And my bad advice was "a netted truck load of hives will never smother". They can and I got in an unfortunate situation where I lost almost 500 hives under a net. I've also had a couple close calls with screened boxes of brood. Bees need ventilation, bees most definitely need ventilation.
Definitely talking bout a different level of ventilation. That's a situation I have yet to encounter. Possibly soon enough though...I'll remember this post if I hear that bad advise.
 

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Re: Commiserate: Worst Advice You've Ever Followed, & Subsequent Disastrous Results

As with most things in life, it is the “absolutes”, and the over-manipulation to steer clear of.
 

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Discussion Starter #19
And my bad advice was "a netted truck load of hives will never smother". They can and I got in an unfortunate situation where I lost almost 500 hives under a net. I've also had a couple close calls with screened boxes of brood. Bees need ventilation, bees most definitely need ventilation.[/QUOTE]

What an awful day that must have been! Was the net on to prevent escaping if there was a wreck?
 

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Discussion Starter #20
"Bees need ventilation"

Bought quite a few screen bottom boards so my bees wouldn't overheat. Ended up with early queens returning from mating flights and ending up underneath, only to freeze on a cold night with a cluster of bees. Turning point was had a hive blow off the pallet in 25 degree day, dislodging the top. Noticed how the bees used their bodies to shield the wind from getting to the brood. Realized the bee beard my hives no longer showed with the screen bottoms was there, it was just inside. Always had bad ant issues, and hive beetle problems, because with the plastic insert in, there was a place that hive trash collected that the bees couldn't clean. Perfect place for pests to reside.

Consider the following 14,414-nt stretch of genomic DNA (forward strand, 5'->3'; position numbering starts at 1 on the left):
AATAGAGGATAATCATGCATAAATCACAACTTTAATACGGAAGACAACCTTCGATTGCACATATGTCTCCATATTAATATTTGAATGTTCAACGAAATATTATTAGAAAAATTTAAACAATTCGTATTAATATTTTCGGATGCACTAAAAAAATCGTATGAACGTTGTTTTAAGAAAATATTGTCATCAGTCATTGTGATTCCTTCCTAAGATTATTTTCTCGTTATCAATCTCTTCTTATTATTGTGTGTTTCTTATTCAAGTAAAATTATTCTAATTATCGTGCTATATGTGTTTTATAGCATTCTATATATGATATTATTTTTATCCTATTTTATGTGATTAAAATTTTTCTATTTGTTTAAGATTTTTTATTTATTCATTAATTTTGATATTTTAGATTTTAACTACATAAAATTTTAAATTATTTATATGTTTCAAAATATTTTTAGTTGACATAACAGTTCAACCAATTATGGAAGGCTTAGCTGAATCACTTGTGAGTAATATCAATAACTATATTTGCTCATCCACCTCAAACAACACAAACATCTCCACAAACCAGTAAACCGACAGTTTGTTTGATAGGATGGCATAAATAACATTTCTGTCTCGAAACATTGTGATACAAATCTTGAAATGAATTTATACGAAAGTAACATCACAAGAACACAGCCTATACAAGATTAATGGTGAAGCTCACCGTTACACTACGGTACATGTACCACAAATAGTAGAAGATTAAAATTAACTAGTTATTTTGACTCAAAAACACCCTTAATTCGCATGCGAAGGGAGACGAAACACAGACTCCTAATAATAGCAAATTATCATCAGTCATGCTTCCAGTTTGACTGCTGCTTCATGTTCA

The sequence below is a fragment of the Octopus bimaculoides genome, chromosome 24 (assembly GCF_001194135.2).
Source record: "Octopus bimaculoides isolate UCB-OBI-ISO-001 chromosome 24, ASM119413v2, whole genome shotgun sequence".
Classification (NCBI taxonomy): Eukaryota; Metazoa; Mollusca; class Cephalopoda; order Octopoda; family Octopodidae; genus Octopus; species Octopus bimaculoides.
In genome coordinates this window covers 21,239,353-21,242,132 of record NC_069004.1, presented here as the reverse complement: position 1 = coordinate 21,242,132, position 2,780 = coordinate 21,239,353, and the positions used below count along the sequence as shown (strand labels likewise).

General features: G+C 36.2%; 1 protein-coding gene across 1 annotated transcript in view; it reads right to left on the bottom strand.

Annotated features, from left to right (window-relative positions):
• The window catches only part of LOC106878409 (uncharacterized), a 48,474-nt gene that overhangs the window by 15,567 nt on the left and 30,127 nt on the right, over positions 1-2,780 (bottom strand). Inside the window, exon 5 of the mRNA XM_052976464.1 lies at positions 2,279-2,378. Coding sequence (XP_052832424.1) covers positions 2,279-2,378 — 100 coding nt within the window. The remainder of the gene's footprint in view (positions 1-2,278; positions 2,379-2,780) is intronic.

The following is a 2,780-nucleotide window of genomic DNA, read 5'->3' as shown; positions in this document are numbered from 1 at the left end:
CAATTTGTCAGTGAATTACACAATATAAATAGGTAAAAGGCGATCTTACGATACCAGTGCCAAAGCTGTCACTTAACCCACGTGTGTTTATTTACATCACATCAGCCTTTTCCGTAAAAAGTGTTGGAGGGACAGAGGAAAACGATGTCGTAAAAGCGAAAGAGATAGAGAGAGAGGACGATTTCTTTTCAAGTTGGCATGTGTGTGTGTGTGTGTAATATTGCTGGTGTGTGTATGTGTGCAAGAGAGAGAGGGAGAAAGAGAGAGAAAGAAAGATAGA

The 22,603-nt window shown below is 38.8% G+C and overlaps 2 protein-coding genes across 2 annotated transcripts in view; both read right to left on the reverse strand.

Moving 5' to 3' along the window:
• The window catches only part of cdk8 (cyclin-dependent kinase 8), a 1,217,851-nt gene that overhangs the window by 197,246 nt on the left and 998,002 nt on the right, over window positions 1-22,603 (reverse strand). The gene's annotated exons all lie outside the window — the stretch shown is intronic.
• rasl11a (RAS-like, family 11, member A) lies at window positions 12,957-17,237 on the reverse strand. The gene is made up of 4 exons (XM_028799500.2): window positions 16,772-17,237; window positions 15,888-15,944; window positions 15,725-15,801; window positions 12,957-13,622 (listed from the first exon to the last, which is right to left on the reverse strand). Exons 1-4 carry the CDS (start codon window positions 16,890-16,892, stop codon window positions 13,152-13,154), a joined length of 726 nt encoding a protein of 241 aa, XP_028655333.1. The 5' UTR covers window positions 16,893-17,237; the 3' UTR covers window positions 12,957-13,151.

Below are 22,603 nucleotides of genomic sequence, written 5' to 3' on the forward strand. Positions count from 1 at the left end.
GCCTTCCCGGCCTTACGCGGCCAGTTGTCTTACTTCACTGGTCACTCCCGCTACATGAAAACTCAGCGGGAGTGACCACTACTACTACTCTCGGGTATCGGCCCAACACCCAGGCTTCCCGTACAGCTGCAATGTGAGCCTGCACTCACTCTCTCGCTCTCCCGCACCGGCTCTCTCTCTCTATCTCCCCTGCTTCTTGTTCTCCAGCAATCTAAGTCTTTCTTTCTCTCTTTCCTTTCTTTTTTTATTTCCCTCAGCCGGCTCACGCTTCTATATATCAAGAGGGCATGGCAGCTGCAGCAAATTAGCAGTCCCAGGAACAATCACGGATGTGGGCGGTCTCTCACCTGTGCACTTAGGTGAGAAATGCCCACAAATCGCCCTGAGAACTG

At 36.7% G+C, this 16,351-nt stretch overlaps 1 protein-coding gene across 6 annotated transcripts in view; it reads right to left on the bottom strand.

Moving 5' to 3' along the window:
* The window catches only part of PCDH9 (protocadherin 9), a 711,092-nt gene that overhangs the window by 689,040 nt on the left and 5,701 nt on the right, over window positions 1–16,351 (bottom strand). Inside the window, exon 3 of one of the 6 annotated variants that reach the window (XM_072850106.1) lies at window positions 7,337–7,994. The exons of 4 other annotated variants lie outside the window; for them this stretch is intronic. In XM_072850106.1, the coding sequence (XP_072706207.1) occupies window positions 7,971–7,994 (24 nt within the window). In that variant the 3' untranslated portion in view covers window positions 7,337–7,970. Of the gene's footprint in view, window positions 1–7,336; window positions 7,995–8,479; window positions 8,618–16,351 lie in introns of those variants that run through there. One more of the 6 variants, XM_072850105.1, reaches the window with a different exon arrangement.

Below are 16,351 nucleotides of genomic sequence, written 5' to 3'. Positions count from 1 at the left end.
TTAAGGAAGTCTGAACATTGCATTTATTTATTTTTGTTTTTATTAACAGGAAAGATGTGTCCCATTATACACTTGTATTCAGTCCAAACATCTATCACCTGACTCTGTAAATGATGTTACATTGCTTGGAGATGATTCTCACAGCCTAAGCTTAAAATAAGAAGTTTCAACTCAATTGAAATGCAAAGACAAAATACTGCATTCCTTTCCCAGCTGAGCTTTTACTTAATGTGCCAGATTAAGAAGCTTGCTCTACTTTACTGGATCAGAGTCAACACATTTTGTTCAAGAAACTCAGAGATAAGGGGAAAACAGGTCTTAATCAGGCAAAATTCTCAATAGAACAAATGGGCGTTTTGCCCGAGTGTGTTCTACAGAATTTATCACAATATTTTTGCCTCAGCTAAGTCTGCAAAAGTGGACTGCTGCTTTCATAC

Now use solid bottom pallets, 6" entrance, they do fine.

Quite convinced that most of the trendy beginner advice causes more issues than it solves.
The solid vs. screened bottom board conflicting opinions has been a source of frustration for me. I can’t wait until my ultra hygienic Bee Weaver Queen arrives. She’s going to get a solid bottom board for sure.

It must be entirely possible to provide plenty enough ventilation without the screened bottom board because one of my favorite YouTubers, Fredrick Dunn, has only used solid since he began 12 years ago.